Tchaikovsky’s Swan Lake is the most iconic ballet and to perform it day after day is something that needs immense passion and discipline. Prima Ballerina Irina Kolesnikova (38), who plays both Odette and Odile (white and black swan), has done thousands of shows, but every time she is on stage, her enthusiasm doesn’t falter. “If you really want to get to the top and be a prima, then you have to forgo, give up a lot of things,” she told India Se Media during her recent visit to Singapore. Brought by the St Petersburg Ballet Theatre, a ballet company owned by her husband, Konstantin Tachkin this limited edition show also featured guest stars from the internationally renowned Bolshoi Ballet. Tachkin, who comes from a military background, set up the company in 1994 in order to promote Russian ballet in its purest form.
Here are excerpts of an exclusive interview with the couple as their four-year-old daughter Vasilisa hung around.
India Se: Tell us did you get into ballet?
Irina Kolesnikova: When I was nine years old, I went to the Vaganova Ballet Academy where I studied for 10 years. When I was 18, I graduated and became a professional ballerina. Six months after I graduated, I started dancing solo roles and a year after that I started dancing principal roles, the main roles. So, I had a fairly fast track.
India Se: It was fairly early?
Irina Kolesnikova: Every dancer is different, some dancers move quickly through the ranks, others take longer, but there is a movement to bring people faster these days.
India Se: What was your first big solo performance?
Irina Kolesnikova: This was one of my first major roles, it’s always been the most important ballet in my career, I also find it the most interesting role I dance, because in the one performance I am able to dance two roles – the white swan , the black swan and back to the white swan, so they are very different emotions.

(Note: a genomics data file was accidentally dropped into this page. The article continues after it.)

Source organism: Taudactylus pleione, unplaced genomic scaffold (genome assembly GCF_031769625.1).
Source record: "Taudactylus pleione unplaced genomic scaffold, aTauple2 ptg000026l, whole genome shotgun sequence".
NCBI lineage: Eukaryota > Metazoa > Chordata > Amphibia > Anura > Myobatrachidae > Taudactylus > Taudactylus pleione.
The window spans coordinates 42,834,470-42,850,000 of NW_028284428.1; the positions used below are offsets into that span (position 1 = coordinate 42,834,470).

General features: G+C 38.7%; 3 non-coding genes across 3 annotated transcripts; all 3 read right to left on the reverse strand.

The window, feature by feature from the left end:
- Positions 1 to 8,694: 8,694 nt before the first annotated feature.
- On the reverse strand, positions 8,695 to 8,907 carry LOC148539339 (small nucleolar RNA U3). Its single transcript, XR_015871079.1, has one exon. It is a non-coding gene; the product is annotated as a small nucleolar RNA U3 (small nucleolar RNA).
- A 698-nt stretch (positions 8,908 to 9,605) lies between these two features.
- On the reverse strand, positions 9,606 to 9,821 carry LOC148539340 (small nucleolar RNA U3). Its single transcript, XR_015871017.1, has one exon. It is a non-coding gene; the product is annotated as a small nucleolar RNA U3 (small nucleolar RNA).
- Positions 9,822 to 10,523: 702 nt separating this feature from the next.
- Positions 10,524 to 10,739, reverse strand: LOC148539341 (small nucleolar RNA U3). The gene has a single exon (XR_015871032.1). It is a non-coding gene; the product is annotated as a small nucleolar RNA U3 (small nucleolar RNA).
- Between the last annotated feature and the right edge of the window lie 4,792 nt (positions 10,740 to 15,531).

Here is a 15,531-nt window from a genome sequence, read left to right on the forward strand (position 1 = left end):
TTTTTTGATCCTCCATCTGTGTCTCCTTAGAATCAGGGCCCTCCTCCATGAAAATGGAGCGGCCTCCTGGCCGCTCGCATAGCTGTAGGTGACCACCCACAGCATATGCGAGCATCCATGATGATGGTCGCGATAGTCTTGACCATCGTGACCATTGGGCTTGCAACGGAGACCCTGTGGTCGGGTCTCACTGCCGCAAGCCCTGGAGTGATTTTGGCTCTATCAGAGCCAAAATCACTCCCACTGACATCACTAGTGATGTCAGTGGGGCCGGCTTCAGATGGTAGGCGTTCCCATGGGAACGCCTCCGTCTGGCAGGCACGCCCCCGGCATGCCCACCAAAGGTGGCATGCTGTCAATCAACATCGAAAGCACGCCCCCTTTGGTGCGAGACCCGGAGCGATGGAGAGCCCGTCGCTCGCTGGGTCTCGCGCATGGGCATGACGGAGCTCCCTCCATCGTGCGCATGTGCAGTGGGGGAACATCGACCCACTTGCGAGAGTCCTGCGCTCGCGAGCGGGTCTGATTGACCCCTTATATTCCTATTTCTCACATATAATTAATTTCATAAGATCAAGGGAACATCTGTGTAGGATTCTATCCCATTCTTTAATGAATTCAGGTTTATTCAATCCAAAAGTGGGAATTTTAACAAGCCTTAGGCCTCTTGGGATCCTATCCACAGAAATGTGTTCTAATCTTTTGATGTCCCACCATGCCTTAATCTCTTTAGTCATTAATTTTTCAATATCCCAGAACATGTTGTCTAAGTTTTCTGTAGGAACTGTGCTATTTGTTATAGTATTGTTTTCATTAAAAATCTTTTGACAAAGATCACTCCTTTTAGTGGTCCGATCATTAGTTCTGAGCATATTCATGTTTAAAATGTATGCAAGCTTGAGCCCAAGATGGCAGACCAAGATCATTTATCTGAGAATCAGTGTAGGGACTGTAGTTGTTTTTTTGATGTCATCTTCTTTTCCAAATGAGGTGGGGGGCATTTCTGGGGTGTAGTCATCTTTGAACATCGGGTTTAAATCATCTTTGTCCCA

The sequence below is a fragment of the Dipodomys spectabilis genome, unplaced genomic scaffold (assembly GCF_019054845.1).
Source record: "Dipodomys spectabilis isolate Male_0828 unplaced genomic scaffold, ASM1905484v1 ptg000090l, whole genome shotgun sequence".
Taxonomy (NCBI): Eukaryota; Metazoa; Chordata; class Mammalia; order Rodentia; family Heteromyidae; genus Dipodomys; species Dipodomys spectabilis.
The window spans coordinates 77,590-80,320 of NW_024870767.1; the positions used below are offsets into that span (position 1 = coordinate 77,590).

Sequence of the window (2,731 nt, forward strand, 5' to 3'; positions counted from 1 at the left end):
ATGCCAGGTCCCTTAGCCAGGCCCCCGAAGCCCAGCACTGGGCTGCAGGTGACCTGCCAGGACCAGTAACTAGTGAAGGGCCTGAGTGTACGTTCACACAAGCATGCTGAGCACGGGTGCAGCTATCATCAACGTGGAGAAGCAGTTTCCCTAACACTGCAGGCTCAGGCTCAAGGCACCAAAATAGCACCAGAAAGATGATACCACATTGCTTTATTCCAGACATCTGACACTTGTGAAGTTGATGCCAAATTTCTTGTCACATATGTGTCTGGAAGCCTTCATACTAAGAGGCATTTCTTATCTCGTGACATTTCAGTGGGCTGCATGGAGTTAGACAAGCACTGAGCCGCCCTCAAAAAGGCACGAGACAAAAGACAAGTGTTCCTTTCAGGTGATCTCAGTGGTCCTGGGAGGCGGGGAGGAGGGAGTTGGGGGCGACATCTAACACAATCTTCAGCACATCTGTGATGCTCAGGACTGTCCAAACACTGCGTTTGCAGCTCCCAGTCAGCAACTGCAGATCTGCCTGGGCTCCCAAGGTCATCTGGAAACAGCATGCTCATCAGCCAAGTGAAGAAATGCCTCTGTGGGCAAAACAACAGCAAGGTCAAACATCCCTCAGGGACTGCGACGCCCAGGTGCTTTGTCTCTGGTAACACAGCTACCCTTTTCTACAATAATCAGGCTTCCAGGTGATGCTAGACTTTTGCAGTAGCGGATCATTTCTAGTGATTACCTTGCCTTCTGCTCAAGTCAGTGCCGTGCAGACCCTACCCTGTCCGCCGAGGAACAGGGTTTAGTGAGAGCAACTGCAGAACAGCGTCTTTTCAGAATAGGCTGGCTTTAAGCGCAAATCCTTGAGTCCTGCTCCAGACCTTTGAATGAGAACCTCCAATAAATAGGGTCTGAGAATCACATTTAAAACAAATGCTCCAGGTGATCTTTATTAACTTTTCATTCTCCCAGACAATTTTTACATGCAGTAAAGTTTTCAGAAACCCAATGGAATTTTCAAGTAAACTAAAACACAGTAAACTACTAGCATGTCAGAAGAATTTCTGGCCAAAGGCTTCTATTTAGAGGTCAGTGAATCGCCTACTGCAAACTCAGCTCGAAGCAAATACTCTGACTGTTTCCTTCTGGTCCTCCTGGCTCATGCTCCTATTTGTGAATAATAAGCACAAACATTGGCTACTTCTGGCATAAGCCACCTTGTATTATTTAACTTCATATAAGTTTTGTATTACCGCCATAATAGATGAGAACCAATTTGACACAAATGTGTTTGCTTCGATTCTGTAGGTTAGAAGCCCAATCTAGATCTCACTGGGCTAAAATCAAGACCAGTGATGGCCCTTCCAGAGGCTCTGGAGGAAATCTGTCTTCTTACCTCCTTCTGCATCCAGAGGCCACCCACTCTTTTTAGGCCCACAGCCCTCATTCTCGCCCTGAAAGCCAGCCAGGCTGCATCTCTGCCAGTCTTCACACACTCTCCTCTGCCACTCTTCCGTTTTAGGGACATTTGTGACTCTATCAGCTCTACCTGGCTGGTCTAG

India Se: You have to go through a very different regime, do you also do yoga and meditation to help you?
Irina Kolesnikova: The two typical things I do are ballet training and massage after a performance. Massage also helps me relax.
India Se: Do you also follow a diet? Are you a vegetarian?
Irina Kolesnikova: I eat healthy food, very little red meat and very, very rarely and very little sweet (declines a bar of chocolate).
India Se: How do you feel each time you go up to the stage to play the your favourite role?
Irina Kolesnikova: For me it’s a huge good fortune, to be able to go on stage. For anybody to find a profession they love is truly a good fortune, and I did.
India Se: What do you think of Asian ballerinas?
Irina Kolesnikova: Asian ballerinas are technically very strong. We haven’t seen many. We saw a Japanese girl dancing at the World Ballet in London, and thought it was a wonderful performance.
India Se: What is left unsaid is that they are not emotionally/ dramatically strong?
Konstantin Tachkin: We’ve heard it said, but the Japanese girl we saw in London, she had both tecqniue and emotion. So, it’s a myth. I think you could also see ballerinas from other countries, who are technically strong, but have no emotions.
India Se: You are known for your emotions – the pain, joy or suffering that you emote when you are on stage. You have been doing this hundreds of times, and yet you feel them each time. How do you get that feeling every time?
Irina Kolesnikova: I do a lot of rehearsals and by the time I go on stage, I am completely confident of my physical abilities, and my technique and all I need to work on when I am on stage is my emotional input into the performance.
India Se: Does your day-to-day emotional state of mind come to play when you are on stage?
Irina Kolesnikova: Yes, it can sometimes give a different colour to my performance, whether I’ve had a good day or a bad day, it will probably reflect in what I bring to the character.
India Se: How long do you think, she could be a principal dancer?
Konstantin Tachkin: I can’t tell you how long, but I hope at least 10 more years. I don’t know how I can live without seeing her dancing. I have had the privilege of seeing her perform without paying for the tickets. (laughs). I am not joking, it is indeed a privilege.
India Se: Do you think your little girl will also take up dancing? Is that an ambition that you have for her? Konstantin Tachkin: She is dancing every day.
Irina Kolesnikova: I hope she won’t be, but I think she will, because it is a very difficult profession.
India Se: How have you managed to run this company for so many years?
Konstantin Tachkin: I don’t know how I did it, but I know the reason why. It is the opportunity to meet this lady.